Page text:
Hands-on Gear Review
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Pros: Super light,
Cons: Not super durable.
Best Uses: Backpacking, trekking, mountaineering.
The Exos 58 is an amazing light pack that is similar in design to Osprey's Atmos series, just lighter. At 2 lbs 8 oz the Exos is the lightest weight pack in our review and one of the lightest packs that has a real frame. It has many great features and felt slightly bigger than its 58 liters would suggest. It is great for backpackers and trekkers as well as alpine climbers and mountaineers. For people traveling cross country, they might want a tougher pack, but for most hikers and backpackers who do the majority of there trips on trails, we think they will be perfectly happy with the Exos's durability. The Exos frame isn't flimsy and carries surprisingly well considering its weight.
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OutdoorGearLab Editors' Hands-on Review
The Osprey Exos was surprising comfortable especially considering its exceptional light weight. It was more comfortable than the REI Flash 62 and similar to much heavier packs we tested like the Mountain Hardwear South Col and the Gregory Z 65. The fabric on the inside of the waist belt is cozy and, despite some initial skepticism, we found the shoulder straps quite comfortable even with minimal clothing on.
The pack has well vented from its perforated shoulder straps to the space behind the back panel, making this pack idea for use in warmer areas or people who run on the warmer side. We tested this pack on glaciers but didn't get to use it in a truly snowy environment and we wonder if snow would get stuck in the shoulder straps.
At 2 lbs 8 oz, this pack is half a pound lighter than the next lightest pack in our review and half the weight of many others we tested. For folks whose primary concern is weight but still want a frame, then look no further. This pack is even lighter than many packs on the market that have no frames. You sacrifice a little durability to get such a light package, but not much.
Despite its light weight, the Exos 58 has a relatively solid suspension. It is great for loads up to 35 lbs, but once we crested 40 lbs most of our testers felt that this pack was less capable.
Ease of use
Nearly all the features are well designed and easy to use. We like the two zippered pockets on the back of the pack. They weren't super big, but offered additional organizational spaces for smaller, easily lost items. We could also easily stuff a wind shirt or gloves in there.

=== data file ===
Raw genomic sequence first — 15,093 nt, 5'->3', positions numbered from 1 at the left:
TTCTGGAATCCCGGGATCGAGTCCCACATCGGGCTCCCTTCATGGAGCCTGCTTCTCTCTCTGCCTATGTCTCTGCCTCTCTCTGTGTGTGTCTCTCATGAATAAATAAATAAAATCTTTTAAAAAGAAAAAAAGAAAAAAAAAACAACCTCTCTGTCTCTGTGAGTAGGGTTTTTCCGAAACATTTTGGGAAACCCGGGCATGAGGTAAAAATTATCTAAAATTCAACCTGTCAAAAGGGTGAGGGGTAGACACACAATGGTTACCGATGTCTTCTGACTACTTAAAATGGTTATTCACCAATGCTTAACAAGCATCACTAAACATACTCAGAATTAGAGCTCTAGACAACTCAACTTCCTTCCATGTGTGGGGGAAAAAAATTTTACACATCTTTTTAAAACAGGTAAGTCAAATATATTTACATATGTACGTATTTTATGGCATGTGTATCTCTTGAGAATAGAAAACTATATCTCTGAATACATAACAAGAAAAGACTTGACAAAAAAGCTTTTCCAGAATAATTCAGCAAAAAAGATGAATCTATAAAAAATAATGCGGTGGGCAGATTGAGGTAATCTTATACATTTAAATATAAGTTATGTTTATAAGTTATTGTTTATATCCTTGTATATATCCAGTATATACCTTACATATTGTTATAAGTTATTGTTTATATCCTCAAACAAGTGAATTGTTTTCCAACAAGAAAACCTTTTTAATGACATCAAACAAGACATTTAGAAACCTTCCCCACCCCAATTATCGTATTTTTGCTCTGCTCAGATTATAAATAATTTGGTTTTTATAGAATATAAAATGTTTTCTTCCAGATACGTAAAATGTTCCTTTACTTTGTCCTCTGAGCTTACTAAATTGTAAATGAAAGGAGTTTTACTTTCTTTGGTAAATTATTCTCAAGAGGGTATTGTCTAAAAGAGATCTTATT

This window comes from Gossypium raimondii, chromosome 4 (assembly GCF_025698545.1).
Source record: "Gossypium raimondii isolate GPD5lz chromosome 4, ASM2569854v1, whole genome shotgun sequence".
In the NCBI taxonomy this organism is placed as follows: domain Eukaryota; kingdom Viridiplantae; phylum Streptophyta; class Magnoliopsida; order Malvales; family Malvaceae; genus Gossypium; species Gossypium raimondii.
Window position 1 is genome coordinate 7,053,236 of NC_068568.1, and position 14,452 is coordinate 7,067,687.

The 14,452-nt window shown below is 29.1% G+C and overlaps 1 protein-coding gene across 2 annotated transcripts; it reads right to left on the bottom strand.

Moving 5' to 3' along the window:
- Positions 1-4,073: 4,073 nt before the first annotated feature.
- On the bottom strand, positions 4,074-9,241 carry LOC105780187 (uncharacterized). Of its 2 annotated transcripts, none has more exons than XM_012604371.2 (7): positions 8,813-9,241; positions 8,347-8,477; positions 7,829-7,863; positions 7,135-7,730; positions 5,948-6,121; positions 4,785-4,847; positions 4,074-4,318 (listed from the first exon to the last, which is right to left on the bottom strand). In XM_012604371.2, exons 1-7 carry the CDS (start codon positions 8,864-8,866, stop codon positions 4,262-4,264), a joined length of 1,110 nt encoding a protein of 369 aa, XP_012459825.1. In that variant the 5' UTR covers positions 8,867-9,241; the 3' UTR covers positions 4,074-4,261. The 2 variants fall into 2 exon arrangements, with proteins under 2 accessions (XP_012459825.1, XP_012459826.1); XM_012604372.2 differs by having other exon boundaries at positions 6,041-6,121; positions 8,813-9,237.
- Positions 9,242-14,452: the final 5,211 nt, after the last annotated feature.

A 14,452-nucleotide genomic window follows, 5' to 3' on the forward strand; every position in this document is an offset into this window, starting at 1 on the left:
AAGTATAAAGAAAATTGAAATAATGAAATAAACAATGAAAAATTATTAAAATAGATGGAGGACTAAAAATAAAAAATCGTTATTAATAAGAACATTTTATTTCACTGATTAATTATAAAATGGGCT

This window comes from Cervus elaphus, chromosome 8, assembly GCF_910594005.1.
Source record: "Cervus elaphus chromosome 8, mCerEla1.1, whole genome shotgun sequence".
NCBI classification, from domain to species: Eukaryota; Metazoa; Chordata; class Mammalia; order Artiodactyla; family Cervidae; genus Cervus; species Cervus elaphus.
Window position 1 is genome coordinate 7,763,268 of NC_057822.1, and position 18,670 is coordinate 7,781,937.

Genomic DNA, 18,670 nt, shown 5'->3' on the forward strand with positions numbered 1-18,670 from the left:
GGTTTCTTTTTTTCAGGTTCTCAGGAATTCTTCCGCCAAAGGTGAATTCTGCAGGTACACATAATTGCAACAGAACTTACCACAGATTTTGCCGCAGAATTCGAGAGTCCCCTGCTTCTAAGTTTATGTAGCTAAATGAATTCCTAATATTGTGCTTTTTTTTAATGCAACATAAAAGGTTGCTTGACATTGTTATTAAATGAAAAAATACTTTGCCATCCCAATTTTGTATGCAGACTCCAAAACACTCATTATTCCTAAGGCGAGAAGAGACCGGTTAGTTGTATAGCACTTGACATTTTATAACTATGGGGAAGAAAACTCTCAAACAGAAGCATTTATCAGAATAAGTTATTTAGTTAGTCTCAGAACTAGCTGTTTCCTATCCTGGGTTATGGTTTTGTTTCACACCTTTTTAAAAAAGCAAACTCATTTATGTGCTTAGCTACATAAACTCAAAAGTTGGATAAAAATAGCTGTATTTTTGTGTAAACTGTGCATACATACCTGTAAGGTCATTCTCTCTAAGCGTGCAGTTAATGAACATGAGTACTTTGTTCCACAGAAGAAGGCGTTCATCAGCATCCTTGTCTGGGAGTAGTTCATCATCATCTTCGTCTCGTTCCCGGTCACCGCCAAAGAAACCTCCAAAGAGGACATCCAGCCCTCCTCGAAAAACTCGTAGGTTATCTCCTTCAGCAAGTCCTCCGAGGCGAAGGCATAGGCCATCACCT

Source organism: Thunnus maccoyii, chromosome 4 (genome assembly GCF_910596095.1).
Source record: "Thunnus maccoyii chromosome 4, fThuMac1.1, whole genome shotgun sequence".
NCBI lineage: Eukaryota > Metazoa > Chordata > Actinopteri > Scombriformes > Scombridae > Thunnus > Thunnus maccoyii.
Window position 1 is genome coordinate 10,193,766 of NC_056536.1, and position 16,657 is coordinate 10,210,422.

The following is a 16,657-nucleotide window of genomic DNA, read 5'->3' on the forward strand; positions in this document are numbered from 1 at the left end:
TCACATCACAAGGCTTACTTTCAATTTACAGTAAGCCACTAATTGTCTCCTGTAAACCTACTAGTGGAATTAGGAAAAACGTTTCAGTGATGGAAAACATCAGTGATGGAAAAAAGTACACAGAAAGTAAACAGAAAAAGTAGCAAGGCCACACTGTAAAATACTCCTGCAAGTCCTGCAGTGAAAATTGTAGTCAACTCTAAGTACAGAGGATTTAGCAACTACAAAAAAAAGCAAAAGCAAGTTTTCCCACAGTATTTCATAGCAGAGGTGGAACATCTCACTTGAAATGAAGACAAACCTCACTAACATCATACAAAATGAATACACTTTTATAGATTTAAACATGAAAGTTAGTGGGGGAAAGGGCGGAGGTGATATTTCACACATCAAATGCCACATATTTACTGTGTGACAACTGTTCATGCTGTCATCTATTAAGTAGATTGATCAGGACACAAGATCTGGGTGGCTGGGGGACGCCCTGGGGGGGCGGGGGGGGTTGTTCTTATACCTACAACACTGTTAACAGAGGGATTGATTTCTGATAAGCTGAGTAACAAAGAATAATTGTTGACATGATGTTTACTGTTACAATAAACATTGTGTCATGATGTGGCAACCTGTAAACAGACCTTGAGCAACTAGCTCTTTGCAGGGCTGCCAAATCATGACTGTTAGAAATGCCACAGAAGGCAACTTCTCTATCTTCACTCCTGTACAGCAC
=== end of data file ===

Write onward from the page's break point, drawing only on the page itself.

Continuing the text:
The Exos features many smaller-than-normal buckles and smaller 7mm compression straps. But we didn't find that these buckles were much harder to use than traditional-sized clips.
We really liked the stretchy pocket on the back; it was secure and we used it for all kinds of small items that we wanted to be easily accessible – or to keep smelly clothing or garbage away from the rest of our stuff. The waist belt pockets are big, but we found you can only use about half the volumne in them when your waist belt is tight.
The "Stow on the Go" system was a little gimmicky. It is a way of attaching the trekking poles to the pack via a stretchy band near the bottom of the pack and an attachment on the shoulder strap, this was not as cool as we thought it would be. While practical for short distances, most testers who needed to stow their poles on their pack for more than 10 minutes just put them put in on the side of the pack where they are more secure.
Adjustability and Sizing
This pack is not very adjustable but it comes in three sizes so you can likely find a pack that fits you well. We find most people shorter than 5'4"-5'5" range might begin to be below a size small and conversely most folks above 6'3-6"4 are starting to get above a size large. So it may be difficult to size this pack for people at the end of each spectrum.
The next size down is the Osprey Exos 46 which is three ounces lighter and $40 less expensive. It is a size that is geared toward big day trips and thru hikers. You may want to check out the Exos 48, $190, if you're looking for something a smidge bigger.
The Exos 38, $160, is more of a daypack size or ideal for truly lightweight and minimalist trekkers and backpackers.
If you're looking to keep your pack dry, consider the UL Raincover, $24-40.
— Ian Nicholson
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OutdoorGearLab Member Reviews
Most recent review: September 2, 2013
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